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Bad Bonzes in Buddhism

March 04, 2017

Well, it was just too difficult to pass up the alliteration opportunity. For those of you who do not know the term "bonze," it is a Chinese and Japanese word for Buddhist teacher. We will talk about the good and bad Buddhist bonzes or abbots in Thailand as any faith has them and, as we know, there have been a number of avaricious evangelical preachers in the U.S.

First, let's begin with a very good one, the abbot of Wat Rachapa Tikaram and known well by the author. Phra Kru Vinyalangkarn, or Phra Kru Kasem, as he would be called more simply in Thai, is shown below on the left.

The author first met Phra Kru Kasem when he led a "bai sai" blessing on one of the author's many birthdays some years back. Note the white bai sai cord uniting the monks in the above image. On this first meeting, he whispered a request to me in Thai asking for the donation of a new toilet to the monastery which was done. Since then we have become fast friends and, in fact, the author was asked to lead a chanting for our grandson, Story Kimura, which prompted a quick study of Pali Sanskrit. We will save the infectious chant and its meaning for later.

Phra Kru Kasem is a very humble, spiritual man who projects a peaceful aura around him which is what Buddhism is all about. Did you know the water used in the "white cord" blessing is then taken and poured by the ones blessed over a plant at the temple in remembrance of someone who has passed before you? Doing so became a teary show stopper after Story's blessing ceremony when the author poured the water in memory of the dear, spiritual man who was the great-grandfather of Story, Edward T. Story, Sr.

Now, on the other side of the ledger is Phra Dhammajayo, former abbot of the temple, Wat Phra Dhammakaya.

He is currently a fugitive of justice facing Thai criminal charges of money laundering, receiving stolen property and encroachment of forest lands. The last charge is interesting in light of the activist monks led by abbot Phra Bunthong in northern Thailand who protected the teak forest with their successful "save the trees program" mentioned in The Elephant Story blog of January 16, 2017. However, it takes a lot of land to put together a temple such as the one shown below which might remind the readers of the enormity and influence of some sect leaders in other parts of the world.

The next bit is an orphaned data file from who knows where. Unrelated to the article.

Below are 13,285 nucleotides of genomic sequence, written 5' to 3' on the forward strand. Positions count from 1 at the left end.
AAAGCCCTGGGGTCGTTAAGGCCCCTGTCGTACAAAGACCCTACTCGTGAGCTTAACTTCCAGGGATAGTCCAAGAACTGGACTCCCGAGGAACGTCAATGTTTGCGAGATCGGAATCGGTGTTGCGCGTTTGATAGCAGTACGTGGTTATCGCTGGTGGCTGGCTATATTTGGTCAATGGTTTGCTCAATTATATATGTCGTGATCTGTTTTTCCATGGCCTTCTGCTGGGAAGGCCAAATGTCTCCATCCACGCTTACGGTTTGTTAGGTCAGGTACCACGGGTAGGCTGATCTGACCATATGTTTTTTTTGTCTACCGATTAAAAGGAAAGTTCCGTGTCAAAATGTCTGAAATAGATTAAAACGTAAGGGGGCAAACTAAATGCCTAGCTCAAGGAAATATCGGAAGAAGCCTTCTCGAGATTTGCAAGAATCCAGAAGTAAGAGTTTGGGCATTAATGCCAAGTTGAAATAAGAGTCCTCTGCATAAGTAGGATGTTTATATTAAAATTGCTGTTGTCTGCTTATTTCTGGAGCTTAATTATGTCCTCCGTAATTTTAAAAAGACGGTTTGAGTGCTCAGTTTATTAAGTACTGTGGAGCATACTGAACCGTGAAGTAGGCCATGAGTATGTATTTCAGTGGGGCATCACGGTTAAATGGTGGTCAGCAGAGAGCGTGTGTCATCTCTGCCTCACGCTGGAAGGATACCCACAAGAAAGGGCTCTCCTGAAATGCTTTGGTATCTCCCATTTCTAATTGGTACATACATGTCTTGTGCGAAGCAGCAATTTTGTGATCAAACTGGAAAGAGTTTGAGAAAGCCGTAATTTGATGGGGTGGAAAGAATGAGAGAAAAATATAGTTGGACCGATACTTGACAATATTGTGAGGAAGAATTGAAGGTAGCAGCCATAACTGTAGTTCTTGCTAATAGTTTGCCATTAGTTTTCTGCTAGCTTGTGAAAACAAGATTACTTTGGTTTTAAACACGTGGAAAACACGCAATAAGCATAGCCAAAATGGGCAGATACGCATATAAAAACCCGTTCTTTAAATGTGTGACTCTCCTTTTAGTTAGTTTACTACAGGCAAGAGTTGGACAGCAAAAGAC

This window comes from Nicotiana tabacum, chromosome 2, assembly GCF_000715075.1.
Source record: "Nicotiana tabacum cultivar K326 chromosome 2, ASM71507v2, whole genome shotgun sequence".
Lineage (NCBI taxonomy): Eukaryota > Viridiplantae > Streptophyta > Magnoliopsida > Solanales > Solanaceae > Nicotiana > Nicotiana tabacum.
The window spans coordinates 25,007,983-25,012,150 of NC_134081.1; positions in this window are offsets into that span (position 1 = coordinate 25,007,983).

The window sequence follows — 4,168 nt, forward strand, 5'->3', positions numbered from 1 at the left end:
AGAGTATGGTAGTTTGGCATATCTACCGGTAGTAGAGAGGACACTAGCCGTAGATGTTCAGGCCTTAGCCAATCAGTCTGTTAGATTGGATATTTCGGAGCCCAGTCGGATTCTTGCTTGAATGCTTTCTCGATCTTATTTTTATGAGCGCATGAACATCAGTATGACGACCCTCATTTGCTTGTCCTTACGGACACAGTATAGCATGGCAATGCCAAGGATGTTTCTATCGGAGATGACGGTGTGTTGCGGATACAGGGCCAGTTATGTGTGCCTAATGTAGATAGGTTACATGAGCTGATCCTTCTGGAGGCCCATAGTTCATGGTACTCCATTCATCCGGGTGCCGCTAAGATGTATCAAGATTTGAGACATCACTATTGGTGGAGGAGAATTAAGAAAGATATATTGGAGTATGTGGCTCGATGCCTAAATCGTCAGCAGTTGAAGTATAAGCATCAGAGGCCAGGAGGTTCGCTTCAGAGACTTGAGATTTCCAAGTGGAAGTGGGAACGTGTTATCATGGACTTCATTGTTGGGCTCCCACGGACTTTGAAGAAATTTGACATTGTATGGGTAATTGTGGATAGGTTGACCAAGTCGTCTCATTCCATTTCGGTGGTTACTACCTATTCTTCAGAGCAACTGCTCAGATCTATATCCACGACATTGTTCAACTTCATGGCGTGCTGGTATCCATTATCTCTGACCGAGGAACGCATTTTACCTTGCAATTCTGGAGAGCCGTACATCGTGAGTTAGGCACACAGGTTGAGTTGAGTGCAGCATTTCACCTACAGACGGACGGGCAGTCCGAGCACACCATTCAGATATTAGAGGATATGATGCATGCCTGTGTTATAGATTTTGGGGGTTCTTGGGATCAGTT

However, you would have to admit that it makes for some very spiritual, if not promotional, images.

Another bit of bad bonze business was the Tiger Temple or Wat Pha Luang Ta Bua Yanasampanno. The abbot, Phra Wisutthisarathen, is shown below with one of the 140+ tigers on the grounds of the temple. 

If the tiger appears a bit tired and listless, it is the result all of the drugs administered to keep the tigers controlled. There were numerous complaints regarding the mauling of tourists foolish enough to go there and the presence of illegal breeding which finally led to police and wildlife official action to remove all living tigers from the temple. The operation discovered the presence of 70 tiger cub corpses preserved for future sale. Moreover, the abbot's secretary was caught leaving the site with over 1,000 amulets containing bits of tiger remains. Apart from the financial rewards of illegal wildlife trafficking, the temple received some $6 million per year of ticket sales for people to coexist with tigers.

Therefore, we have mentioned two good abbots and two who appear to be a bit unsavory. Perhaps, the Sanskrit Buddhist chant, the "Three Jewels of Buddhism" might be interesting:

  • Bud-dham sa-ra-nam gac-cha-mi -I go to the knowledge of Buddha for refuge.
  • Dham-mam sa-ra-nam gac-cha-mi-I go to the teachings of Buddha for refuge.
  • Sang-ham sa-ra-nam gac-cha-mi-I go to the community of Buddhists for refuge.

However, we should add one caveat, beware of the "bad bonzes."



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